NU Online News Service, May 12, 12:12 p.m.EDT

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The National Conference of Insurance Legislators announced ithas written Congress advising that proposals for financial servicesregulatory reform should involve state and federal regulators asequal partners.

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NCOIL's letter concerning systemic risk regulation was directedto U.S. Senate Banking and House Financial Services Committeeleaders and emphasized that there is a need for more structuredcommunication between financial regulators.

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Officers of NCOIL cautioned the panel against consolidatingauthority in a single federal body and stressed the successfultrack record of state regulation.

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The letter was signed by NCOIL's president, New York State Sen.James Seward, R-Oneonta; president-elect, Kentucky State Rep.Robert Damron, D-Nicholasville; vice president, North Dakota StateRep. George Keiser, R-Bismarck; secretary, New Mexico State Sen.Carroll Leavell, R-Jal; and treasurer, Indiana State Sen. ViSimpson, R-Bloomington.

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They said a systemic risk oversight approach that relies onhorizontal communication between and among regulators "avoids thedangers associated with consolidating power in any one agency orentity, such as regulatory capture, bias in favor of one particularfinancial sector or perspective, and inadvertent 'loopholes' orunintended consequences."

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The legislative leaders wrote that "…the value of stateregulation must be recognized in the reform process." Stressing aneed for state expertise in systemic oversight, they said: "It isfrankly difficult to trace our current financial crisis to lapsesin state regulation. Indeed, some of the problems our markets nowface might have been mitigated had the states' consumer protectionauthority not been curtailed or preempted in certain areas."

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The NCOIL officers' letter said systemic risk oversight shouldcomprise the following principles, or concepts:

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o There need not be a super or "uber" regulator, but an entityto capture and coordinate data, which is vital to understanding andmanaging systemic risk.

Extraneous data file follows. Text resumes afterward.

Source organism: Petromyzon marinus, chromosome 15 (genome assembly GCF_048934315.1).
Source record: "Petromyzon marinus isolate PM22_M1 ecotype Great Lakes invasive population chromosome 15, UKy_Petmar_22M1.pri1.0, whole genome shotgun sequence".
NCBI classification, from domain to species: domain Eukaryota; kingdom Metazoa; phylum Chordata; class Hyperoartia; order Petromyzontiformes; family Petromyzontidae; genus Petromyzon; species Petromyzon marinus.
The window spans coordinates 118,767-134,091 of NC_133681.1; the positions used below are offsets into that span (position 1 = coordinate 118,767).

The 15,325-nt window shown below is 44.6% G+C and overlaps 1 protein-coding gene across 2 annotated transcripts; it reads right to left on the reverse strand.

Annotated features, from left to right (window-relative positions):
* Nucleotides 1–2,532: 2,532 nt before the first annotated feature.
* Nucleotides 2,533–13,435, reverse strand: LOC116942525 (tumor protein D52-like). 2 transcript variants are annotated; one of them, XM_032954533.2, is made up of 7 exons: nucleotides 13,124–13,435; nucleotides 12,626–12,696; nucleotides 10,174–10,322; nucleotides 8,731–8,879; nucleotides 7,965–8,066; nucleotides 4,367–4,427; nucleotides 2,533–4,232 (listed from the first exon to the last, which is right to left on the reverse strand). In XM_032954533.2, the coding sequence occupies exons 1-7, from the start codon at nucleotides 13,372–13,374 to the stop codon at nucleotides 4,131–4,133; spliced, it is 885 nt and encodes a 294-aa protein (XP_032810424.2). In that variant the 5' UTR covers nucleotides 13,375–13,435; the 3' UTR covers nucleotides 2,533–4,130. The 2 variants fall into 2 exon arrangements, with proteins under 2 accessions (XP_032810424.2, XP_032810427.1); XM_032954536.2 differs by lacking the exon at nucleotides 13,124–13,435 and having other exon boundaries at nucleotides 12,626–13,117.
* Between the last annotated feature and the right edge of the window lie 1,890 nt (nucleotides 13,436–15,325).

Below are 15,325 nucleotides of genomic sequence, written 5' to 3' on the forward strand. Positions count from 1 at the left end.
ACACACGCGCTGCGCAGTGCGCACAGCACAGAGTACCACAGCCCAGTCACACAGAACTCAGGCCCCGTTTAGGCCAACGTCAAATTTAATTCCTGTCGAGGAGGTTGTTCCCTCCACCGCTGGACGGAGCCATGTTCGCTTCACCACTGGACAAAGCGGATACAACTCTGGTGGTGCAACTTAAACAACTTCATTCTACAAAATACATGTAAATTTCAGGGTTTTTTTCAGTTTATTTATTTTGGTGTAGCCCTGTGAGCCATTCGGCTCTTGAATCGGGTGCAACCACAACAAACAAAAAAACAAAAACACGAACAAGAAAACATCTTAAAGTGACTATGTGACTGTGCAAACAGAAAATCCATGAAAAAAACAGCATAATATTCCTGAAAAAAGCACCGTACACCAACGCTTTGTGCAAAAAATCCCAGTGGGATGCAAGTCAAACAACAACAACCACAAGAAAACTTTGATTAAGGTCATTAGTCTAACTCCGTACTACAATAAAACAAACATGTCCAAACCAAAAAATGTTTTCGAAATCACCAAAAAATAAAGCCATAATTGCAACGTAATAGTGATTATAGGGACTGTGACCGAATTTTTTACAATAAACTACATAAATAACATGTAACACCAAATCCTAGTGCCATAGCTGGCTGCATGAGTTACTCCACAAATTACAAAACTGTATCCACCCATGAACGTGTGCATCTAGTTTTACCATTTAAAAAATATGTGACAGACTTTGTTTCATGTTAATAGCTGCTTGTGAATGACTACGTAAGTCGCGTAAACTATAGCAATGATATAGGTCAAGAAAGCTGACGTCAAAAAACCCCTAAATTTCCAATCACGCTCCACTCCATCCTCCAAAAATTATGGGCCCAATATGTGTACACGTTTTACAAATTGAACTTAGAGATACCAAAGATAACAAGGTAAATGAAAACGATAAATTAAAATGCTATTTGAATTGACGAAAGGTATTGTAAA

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o Any such structure should preserve state regulatory authority,place all regulators on an even footing, and hold themaccountable.

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o Transparency is paramount to the success of such a system, asregulators, as well as the regulated, must be willing to shed theirprotectionist natures and share data across jurisdictions.

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o Any change in structure cannot come at the expense of ongoingstate modernization efforts, such as the Interstate InsuranceProduct Regulation Compact (IIPRC).

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o Any changes to the current regulatory structure and reformsaimed at controlling systemic risk should be built on our existingregulatory framework.

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Regarding state initiatives aimed at promoting uniformity andreciprocity in the insurance marketplace, NCOIL officers wrote,"States also continue to make strides in targeted modernizationreforms and are achieving efficiencies in agent and companylicensing and market conduct and suitability oversight." They notedthat the IIPRC–a speed-to-market endeavor–now comprises 35jurisdictions.

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While committing to work with Congress to address systemic risk,NCOIL leaders said that: "NCOIL is opposed to any proposed overhaulthat fails to recognize and take full advantage of the enormouscontribution that state regulators make in the area of insuranceregulation and financial services generally–especially at a timewhen state consumer protections are more important than ever."

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The officers added, "NCOIL recognizes that reform of financialservices is in order, but we firmly believe that reform based onstate successes is the avenue to choose."

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